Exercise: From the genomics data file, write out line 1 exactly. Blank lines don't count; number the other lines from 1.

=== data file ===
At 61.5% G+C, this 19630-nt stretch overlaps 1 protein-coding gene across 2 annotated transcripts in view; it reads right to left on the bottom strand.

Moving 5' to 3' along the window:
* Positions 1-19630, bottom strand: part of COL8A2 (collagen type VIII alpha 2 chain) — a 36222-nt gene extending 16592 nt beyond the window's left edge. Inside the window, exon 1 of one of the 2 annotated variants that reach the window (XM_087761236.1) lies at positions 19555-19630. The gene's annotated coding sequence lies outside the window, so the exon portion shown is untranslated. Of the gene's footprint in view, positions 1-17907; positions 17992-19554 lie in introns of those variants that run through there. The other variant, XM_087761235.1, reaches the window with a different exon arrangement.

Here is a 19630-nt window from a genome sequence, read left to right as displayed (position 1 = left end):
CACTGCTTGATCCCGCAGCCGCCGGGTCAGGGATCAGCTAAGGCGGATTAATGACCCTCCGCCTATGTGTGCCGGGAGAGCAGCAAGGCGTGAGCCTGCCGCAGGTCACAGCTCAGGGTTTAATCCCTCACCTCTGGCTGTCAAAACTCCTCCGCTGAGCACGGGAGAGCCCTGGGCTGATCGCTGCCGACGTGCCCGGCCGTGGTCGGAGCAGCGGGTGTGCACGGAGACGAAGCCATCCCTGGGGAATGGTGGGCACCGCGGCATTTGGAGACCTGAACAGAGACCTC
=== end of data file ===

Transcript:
At 61.5% G+C, this 19630-nt stretch overlaps 1 protein-coding gene across 2 annotated transcripts in view; it reads right to left on the bottom strand.